- Reactionaries almost totally misunderstand the ecumenical language of Vatican II. The council is not agreeing with Buddhism or Islam or any other religion per se; rather, it is merely recognizing the sincere and worthy goals to be found in almost all world religions. This is diplomatic, conciliatory language. It is obviously an attempt to find common ground with other religions — not an exercise in indifferentism or relativism. Reactionaries needn’t create a contradiction where, in fact, two ideas are complementary. Those who are predisposed to be critical of Vatican II often find in it what they wish to find, but in so doing, they make their bias evident to all.
- Nostra aetate (Declaration on the Relation of the Church to Non-Christian Religions), from Vatican II had a particular purpose. The key phrase in the document is: “The Catholic Church rejects nothing of what is true and holy in these religions.” In other words, what is true is good (and that is what is discussed), and can be gladly acknowledged. The errors are, of course, harmful. It is not the function of this particular document to document those. But it is not an indifferentist document (see #164 above).
- The reactionary could, I suppose, argue (similar in spirit to a sectarian Protestant fundamentalist) that all religions besides Catholicism are thoroughly evil, through and through, but this is patently (and I think, obviously) false. St. Paul engaged in a tactic not unlike the document Nostra aetate, in his sermon on Mars Hill, in Athens (Acts 17). He cited pagan poets and philosophers, and the “tomb of the unknown god,” rhetorically built upon them, and proceeded to make the case for Christianity. So he engaged in both ecumenism and apologetics, consecutively. It is difficult to do them simultaneously, just as a prophet cannot easily bring forth a message of love and pastoral concern, and a scathing jeremiad, at the same time.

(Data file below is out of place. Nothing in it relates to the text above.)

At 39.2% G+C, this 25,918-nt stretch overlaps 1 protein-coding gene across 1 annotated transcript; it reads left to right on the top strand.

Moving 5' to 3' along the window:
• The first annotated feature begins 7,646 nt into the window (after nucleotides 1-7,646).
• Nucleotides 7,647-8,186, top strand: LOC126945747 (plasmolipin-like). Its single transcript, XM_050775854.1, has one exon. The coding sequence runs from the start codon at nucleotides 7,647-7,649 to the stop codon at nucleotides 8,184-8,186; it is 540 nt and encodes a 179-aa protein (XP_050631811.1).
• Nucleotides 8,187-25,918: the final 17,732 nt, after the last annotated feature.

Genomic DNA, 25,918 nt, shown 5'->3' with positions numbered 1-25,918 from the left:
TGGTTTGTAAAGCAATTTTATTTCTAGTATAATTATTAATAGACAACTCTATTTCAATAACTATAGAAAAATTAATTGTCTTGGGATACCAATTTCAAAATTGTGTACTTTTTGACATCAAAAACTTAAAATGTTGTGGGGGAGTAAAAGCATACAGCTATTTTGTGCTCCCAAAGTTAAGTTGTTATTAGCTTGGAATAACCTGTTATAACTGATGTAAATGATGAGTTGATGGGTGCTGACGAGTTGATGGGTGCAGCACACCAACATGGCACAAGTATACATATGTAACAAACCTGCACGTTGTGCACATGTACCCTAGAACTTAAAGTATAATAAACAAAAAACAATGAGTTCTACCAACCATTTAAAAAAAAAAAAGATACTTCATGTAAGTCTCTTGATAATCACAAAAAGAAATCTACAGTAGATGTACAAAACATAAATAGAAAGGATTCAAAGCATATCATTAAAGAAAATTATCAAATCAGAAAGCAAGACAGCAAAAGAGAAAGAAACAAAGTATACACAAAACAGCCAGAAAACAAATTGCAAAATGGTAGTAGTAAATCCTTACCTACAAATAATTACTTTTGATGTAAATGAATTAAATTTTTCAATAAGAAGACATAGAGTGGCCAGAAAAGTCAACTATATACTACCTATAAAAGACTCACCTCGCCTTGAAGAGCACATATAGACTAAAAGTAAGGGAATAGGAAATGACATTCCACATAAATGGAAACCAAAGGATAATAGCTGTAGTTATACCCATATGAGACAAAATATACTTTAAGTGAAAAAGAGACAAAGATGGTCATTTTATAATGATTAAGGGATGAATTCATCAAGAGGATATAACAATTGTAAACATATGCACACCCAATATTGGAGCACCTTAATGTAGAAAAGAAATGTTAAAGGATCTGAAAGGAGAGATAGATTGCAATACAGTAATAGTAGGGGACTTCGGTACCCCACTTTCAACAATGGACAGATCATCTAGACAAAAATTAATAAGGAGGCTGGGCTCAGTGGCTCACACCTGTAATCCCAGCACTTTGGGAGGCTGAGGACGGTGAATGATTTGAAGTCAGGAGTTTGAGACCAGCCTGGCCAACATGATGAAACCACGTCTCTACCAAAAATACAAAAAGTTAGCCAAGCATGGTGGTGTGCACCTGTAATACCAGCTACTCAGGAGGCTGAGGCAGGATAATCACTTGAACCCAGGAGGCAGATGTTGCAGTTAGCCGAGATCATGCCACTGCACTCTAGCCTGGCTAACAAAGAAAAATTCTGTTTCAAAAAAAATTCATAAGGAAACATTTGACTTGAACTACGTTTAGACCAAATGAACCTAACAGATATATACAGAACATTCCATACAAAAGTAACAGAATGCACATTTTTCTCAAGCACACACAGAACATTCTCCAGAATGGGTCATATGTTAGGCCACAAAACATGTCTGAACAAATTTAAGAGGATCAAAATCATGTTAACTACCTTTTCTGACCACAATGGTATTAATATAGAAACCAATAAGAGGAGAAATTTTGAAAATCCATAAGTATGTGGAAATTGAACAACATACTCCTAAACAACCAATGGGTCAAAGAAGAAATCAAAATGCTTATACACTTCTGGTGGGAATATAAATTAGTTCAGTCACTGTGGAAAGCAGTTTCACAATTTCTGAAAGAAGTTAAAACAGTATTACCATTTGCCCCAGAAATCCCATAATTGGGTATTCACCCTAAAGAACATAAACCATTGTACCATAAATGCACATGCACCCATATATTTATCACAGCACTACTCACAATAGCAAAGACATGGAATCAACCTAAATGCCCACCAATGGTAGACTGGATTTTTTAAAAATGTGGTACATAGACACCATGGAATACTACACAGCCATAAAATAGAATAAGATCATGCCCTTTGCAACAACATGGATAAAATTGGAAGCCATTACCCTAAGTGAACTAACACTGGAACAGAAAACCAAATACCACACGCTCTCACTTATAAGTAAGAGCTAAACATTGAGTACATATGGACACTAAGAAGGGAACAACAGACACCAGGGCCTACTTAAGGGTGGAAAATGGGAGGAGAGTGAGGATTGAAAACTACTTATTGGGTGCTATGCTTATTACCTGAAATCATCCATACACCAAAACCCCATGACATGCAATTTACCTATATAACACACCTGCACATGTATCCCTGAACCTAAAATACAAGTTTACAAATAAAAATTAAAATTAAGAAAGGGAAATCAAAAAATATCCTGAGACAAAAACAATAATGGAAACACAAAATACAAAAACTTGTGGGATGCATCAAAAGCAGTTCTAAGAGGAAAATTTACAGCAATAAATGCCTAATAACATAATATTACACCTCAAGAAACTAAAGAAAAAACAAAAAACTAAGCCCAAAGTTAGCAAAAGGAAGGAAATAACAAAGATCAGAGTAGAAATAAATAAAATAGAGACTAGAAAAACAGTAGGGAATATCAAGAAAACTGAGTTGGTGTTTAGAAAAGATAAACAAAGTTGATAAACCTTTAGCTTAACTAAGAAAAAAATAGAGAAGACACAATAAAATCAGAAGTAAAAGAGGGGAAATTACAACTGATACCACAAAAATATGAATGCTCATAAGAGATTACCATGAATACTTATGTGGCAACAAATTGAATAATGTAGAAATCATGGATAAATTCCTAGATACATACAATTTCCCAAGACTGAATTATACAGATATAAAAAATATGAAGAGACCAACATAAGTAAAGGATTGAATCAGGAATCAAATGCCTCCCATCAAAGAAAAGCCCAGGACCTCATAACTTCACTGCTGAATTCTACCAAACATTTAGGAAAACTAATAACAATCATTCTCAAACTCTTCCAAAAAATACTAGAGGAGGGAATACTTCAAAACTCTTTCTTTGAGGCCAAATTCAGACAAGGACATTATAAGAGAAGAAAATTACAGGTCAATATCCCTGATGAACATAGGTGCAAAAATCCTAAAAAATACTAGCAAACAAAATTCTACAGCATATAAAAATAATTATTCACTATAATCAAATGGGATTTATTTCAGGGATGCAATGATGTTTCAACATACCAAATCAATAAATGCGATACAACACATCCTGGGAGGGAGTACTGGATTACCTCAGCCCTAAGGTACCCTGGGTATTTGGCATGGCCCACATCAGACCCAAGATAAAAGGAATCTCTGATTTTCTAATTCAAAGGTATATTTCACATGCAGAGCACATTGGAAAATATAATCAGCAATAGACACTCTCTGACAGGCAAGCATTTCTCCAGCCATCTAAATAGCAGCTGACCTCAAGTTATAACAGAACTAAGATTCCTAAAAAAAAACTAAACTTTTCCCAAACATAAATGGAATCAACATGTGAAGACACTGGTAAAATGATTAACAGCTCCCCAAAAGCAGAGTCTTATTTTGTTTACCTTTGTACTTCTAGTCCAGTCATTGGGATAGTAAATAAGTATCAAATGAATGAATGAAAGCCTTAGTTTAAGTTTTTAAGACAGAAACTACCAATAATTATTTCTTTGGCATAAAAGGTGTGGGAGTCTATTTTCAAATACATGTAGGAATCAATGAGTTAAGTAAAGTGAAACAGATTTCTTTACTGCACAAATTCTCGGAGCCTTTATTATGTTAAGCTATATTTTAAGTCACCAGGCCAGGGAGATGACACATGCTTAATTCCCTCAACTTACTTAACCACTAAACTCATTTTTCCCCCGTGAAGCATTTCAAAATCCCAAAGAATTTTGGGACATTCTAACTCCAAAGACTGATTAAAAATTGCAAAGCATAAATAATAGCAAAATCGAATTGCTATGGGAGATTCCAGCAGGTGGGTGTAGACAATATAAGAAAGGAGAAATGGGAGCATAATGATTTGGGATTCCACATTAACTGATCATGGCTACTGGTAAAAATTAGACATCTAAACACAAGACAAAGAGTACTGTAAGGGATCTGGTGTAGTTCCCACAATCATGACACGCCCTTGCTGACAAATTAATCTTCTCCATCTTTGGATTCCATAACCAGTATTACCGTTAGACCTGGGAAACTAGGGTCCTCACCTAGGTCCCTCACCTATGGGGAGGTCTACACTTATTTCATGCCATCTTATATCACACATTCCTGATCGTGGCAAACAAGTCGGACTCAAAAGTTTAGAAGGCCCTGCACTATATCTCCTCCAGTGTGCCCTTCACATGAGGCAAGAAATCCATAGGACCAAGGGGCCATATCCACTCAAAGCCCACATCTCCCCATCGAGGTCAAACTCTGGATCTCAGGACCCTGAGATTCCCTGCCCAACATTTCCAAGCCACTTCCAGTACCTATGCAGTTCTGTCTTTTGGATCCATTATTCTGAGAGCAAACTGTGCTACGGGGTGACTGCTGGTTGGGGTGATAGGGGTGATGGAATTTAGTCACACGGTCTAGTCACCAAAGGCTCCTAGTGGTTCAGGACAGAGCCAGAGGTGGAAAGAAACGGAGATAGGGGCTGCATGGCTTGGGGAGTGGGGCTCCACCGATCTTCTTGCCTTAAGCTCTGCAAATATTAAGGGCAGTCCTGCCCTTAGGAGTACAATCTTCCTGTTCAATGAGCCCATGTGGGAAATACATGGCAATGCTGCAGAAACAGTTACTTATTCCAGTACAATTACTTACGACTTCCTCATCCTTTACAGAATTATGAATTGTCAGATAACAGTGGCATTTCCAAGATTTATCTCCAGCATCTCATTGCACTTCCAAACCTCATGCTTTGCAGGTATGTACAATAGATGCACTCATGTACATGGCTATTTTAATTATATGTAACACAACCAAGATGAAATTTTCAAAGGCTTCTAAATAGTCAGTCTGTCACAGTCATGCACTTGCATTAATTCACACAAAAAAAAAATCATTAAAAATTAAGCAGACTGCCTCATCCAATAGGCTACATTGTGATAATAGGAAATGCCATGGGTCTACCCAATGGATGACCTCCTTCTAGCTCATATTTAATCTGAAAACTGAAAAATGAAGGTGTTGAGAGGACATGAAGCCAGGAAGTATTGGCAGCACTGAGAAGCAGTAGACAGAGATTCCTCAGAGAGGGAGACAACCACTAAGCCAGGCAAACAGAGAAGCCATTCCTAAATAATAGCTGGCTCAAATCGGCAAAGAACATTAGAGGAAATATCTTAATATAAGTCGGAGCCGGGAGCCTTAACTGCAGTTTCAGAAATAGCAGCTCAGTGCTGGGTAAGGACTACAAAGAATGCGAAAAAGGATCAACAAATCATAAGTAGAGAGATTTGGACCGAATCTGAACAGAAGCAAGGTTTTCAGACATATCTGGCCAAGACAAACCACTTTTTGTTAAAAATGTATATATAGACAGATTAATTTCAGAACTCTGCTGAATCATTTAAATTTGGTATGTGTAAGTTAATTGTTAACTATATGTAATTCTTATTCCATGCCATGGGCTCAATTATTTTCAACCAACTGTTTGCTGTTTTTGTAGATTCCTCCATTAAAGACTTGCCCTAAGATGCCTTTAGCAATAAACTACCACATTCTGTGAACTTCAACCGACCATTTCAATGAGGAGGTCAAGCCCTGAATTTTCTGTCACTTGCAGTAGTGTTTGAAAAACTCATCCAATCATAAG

- Furthermore, St. Paul teaches the notion that much good can be found outside of the “law” (by extension, the Church) in Romans 2:12-16 (cf. 3:29). This is nothing new in Catholic teaching. Ecumenism finds its roots right in Holy Scripture. This incorporation of what was true and good in pre-Christian religion was also very much in evidence in the Virgin Mary’s appearance at Guadalupe — perhaps the greatest and most rapid mass conversion of all time. St. Justin Martyr (d. c. 165) wrote:
Those who lived according to Logos are Christians, even if they were considered atheists, as among the Greeks, Socrates and Heraclitus. (Apology, I, 46)
St. Augustine agrees:
From the beginning of the human race, whoever believed in Him and understood Him somewhat, and lived according to His precepts . . . whoever and wherever they may have been, doubtless were saved through him. (Epistle 102, 12)
- The reactionary anti-ecumenical argument (especially against the two ecumenical gatherings at Assisi) ironically reduces logically to a curious version of the tired anti-Catholic Protestant objection that Catholicism is deliberately compromised with paganism. Like the Protestant charge, it is based on a thorough (and rather elementary) misunderstanding, and is a house of cards with no foundation.